Credit · January 20, 2022

What is APR?

An annual percentage rate, or APR, is often associated with credit cards and loans. But for many people, what this rate really means is somewhat mysterious. They wonder how to calculate APR interest, how it differs from an interest rate, what types of APR are available and even how to lower APR on credit card balances they carry.

If you understand the difference between interest rate and APR—as well as how each amount is calculated—you'll be in a stronger position to choose the right credit card, mortgage or loan for your situation.

How is APR defined?

According to the Consumer Financial Protection Bureau, APR is the actual price you pay when you borrow money. While both APR and interest rates define how much you're paying for a credit card or loan, the total amounts might end up being quite different.

What's the difference between interest rate and APR?

An interest rate is the amount a lender will charge you as a percentage of the amount loaned, while an APR is the total cost of borrowing money. APR includes both the interest rate you pay over the course of a year and any fees associated with the credit card or loan. Your APR will typically be higher than the interest rate because of this, but it'll also provide a clearer picture of how much it'll actually cost you to borrow.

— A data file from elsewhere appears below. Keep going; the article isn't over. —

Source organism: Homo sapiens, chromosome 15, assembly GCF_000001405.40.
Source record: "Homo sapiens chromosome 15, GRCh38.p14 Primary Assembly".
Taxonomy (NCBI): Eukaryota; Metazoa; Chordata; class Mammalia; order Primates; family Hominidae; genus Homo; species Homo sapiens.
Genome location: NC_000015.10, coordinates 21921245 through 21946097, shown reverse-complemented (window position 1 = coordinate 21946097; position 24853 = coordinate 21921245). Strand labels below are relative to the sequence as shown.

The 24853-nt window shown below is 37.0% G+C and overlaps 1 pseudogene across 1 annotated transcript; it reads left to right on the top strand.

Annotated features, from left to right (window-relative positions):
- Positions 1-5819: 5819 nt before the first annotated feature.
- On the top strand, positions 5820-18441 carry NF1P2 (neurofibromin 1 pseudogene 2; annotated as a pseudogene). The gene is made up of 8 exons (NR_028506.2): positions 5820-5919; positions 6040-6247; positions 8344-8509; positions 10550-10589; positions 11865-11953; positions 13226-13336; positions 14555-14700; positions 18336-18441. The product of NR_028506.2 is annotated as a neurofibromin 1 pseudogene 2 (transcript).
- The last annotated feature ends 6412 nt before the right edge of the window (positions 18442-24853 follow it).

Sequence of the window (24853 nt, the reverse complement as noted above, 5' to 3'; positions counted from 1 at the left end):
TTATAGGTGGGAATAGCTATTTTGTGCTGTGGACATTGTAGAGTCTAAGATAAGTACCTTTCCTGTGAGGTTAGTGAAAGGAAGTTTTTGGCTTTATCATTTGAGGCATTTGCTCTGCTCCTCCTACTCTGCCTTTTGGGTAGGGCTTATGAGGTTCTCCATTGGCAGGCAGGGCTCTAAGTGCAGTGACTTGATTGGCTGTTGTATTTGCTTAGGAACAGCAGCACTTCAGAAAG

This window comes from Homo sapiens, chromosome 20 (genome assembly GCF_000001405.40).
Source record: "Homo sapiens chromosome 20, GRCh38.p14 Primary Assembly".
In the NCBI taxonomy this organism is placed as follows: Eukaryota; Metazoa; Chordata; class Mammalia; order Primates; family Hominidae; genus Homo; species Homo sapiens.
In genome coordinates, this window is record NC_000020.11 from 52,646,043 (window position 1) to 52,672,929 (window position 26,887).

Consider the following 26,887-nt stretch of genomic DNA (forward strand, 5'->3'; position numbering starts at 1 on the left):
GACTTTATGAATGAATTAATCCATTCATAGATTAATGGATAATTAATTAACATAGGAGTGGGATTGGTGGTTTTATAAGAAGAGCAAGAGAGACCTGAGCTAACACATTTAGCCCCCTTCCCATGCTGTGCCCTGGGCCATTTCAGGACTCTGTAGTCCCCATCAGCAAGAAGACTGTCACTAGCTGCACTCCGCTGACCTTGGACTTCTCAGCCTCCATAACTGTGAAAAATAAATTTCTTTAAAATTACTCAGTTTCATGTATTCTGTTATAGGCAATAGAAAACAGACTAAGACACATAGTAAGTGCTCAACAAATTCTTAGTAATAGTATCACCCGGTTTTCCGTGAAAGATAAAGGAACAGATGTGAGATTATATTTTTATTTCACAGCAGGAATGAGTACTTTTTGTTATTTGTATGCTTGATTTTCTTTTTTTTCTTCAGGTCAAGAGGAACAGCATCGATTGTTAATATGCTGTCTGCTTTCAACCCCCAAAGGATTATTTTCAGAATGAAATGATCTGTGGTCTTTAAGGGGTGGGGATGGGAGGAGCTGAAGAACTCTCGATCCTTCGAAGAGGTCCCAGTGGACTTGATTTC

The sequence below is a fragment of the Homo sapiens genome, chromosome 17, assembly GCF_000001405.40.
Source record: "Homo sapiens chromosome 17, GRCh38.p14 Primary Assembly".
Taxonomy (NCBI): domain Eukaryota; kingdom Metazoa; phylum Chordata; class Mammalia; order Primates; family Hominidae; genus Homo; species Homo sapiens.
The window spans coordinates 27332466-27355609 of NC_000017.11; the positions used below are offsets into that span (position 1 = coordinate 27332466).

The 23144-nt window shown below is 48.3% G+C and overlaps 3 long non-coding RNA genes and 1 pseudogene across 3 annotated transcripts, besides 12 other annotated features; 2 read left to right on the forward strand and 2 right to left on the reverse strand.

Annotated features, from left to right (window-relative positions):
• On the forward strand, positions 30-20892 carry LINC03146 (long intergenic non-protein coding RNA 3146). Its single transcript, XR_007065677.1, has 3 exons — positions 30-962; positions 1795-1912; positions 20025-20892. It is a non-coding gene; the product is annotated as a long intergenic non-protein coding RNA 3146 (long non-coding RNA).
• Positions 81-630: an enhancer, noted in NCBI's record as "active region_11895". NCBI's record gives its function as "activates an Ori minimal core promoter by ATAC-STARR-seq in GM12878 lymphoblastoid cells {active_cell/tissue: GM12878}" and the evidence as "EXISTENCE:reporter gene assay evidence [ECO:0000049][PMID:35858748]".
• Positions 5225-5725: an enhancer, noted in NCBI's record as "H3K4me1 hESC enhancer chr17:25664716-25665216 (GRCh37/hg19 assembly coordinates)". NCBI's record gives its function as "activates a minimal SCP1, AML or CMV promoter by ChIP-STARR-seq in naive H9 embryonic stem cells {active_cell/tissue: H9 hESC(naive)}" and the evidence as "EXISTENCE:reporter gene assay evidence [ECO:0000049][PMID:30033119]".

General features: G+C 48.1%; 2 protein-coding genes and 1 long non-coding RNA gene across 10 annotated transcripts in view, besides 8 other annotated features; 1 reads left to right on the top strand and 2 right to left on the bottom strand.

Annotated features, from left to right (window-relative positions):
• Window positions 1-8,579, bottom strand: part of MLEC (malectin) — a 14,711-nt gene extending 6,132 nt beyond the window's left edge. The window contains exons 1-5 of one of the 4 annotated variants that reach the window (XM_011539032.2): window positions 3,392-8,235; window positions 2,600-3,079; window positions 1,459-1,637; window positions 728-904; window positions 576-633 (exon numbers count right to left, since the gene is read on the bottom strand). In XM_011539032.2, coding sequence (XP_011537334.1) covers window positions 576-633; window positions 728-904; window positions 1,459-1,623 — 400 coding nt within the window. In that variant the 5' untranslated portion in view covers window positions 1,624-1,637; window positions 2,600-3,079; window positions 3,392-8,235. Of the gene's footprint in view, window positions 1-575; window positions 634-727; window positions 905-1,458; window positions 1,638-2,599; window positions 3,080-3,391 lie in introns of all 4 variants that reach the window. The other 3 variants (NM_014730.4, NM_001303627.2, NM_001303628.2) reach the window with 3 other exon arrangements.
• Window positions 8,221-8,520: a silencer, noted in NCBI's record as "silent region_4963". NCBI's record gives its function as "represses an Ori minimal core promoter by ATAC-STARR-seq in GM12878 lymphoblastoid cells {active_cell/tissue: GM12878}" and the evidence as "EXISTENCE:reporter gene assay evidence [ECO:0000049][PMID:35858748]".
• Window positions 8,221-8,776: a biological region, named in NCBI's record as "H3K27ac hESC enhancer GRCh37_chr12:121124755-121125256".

APR charges are more complex than interest rate charges. With APR, if you don't pay your balance in full each month, credit card issuers will typically charge an APR on your daily balance. This increases throughout the month as you make additional purchases, and it decreases when you make a payment. The APR would also be applied to prior interest and fees added to your account, not just the amounts you charge to buy items.

How does APR work?

Your APR influences how much it costs you to borrow money and the amount of money you'll ultimately pay in interest over the life of a credit card balance or loan. That's why it's important to understand the factors that determine your APR so you can take steps to improve it.